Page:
PLoS ONE publication on PBT2 consolidates the underlying mechanisms for the preclinical and clinical benefits of PBT2 in Alzheimer's Disease
Melbourne - 21 March, 2010: Prana Biotechnology (NASDAQ:PRAN; ASX:PBT) today announced the publication of new data on the ability of PBT2 to repair the damage in an Alzheimer's affected brain thereby facilitating the restoration of cognition in Alzheimer's Disease (AD). The findings help to explain the rapid improvement in cognition previously reported in transgenic Alzheimer's mice* and in patients in a Phase IIa clinical trial with PBT2**. The article published in the science journal PLoS ONE is entitled "Metal Ionophore Treatment Restores Dendritic Spine Density and Synaptic Protein Levels in a Mouse Model of Alzheimer's Disease".
The authors led by Dr Paul Adlard, Head of The Synaptic Neurobiology Laboratory at The Mental Health Research Institute, describe the biochemical and anatomical changes occurring in the brains of transgenic*** Alzheimer's mice treated with PBT2.
After 11 days of treatment, the brains of the Alzheimer's mice showed a statistically significant increase in the numbers of spines on the branches (or dendrites) of neurons in the hippocampus, a memory centre specifically affected in AD. Increasing the number of spines is important as this permits many more neurons to interconnect with any particular neuron thereby increasing the brain's capacity to carry out learning and memory functions.
Importantly, these anatomical changes to the hippocampus were also accompanied by increased levels in key proteins**** involved in learning, memory and neuronal growth. The levels of many of these proteins were restored to the levels seen in healthy, cognitively normal animals.
"The ability of PBT2 to promote the forming and reforming of connections between neurons is fundamental to the repair of brain tissue damaged by AD, and the expression of key neuronal receptors and signaling proteins indicates that the repaired tissue is functional" noted Prana's Head of Research, Associate Professor Robert Cherny.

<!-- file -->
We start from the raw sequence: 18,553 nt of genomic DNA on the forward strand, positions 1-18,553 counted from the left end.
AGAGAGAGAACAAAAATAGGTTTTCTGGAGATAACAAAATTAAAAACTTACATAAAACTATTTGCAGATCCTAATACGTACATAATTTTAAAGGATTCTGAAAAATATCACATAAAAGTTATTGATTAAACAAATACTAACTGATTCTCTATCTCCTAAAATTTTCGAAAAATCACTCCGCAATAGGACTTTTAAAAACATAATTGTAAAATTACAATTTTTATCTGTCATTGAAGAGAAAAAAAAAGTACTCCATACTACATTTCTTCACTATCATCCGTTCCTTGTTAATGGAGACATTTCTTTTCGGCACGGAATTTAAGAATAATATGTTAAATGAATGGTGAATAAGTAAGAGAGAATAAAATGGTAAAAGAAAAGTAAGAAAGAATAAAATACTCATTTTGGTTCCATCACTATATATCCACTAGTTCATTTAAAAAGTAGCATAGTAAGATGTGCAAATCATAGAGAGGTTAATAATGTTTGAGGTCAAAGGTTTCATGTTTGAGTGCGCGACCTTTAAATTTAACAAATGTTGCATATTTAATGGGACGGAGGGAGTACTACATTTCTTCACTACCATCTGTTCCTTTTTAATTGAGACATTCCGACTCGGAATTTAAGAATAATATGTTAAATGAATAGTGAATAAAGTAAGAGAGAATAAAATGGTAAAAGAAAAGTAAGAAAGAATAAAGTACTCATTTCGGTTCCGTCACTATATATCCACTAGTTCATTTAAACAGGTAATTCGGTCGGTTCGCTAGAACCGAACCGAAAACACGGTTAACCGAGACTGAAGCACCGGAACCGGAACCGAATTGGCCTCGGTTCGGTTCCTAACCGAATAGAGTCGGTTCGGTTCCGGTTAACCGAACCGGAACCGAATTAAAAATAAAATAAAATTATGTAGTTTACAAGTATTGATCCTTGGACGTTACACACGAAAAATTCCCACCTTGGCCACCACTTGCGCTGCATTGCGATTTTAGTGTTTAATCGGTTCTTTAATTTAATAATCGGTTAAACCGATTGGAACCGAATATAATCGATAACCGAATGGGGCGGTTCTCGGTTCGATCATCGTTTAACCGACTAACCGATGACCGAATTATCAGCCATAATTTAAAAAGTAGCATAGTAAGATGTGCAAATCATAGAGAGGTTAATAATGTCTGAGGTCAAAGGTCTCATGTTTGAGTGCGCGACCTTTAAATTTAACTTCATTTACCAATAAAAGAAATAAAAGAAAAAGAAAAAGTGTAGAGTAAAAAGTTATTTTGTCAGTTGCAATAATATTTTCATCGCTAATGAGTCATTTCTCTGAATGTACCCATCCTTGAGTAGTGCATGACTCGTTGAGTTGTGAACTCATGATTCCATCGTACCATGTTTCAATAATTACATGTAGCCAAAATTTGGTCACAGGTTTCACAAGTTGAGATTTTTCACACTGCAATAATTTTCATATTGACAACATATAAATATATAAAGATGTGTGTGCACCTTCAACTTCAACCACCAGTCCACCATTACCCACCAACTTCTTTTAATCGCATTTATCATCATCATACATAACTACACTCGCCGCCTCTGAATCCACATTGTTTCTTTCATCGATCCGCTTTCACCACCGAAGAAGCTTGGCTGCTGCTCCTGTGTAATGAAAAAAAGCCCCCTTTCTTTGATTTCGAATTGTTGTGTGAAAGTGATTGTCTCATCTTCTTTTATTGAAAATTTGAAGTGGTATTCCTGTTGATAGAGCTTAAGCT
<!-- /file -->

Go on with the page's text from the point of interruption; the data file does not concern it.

In a series of parallel experiments, the authors also administered PBT2 to cultured neurons. In these in vitro experiments, PBT2 was able to elicit elongation of ‘arm like' projections from the immature developing neurons called neurites. These projections can ultimately mature into either axons or dendrites of an adult neuron. Significantly, the changes observed in the in vitro experiments were strictly dependent on the presence of copper or zinc in the growth medium, confirming that the restorative effect of PBT2 is due to its ability to deliver these metals to deficient neurons.
It has previously been shown that PBT2 neutralises the toxicity of the Alzheimer's Abeta protein by preventing the formation of toxic aggregates or oligomers*. These new results further explain how PBT2 can achieve such rapid improvements in cognition: by liberating copper and zinc trapped in amyloid deposits and returning those essential metals to neurons, where they are needed for normal function.
"These findings further demonstrate the unique combination of detoxification and neuronal restoration provided by PBT2 that underlie cognitive improvement in the clinic," concluded Dr Cherny.
* Adlard et al. Neuron (2008) vol. 59, pp. 43-55
**Lannfelt et al. Lancet Neurology (2008) vol. 7, pp. 779-86; Lannfelt et al. Lancet Neurology (2009) vol. 8, pp. 981.
*** The AD transgenic mouse model is the Tg2576
**** These proteins include different subtypes of NMDA receptors, which are known to be depleted in AD, the signaling protein CamKII, and TrkB, and the receptor for Brain Derived Neurotrophic Factor.
About Prana Biotechnology Limited
Prana Biotechnology was established to commercialize research into age-related neurodegenerative disorders. The Company was incorporated in 1997 and listed on the Australian Securities Exchange in March 2000 and listed on NASDAQ in September 2002. Researchers at prominent international institutions including The University of Melbourne, The Mental Health Research Institute (Melbourne) and Massachusetts General Hospital, a teaching hospital of Harvard Medical School, contributed to the discovery of Prana's technology.
For further information please visit the Company's web site at www.pranabio.com.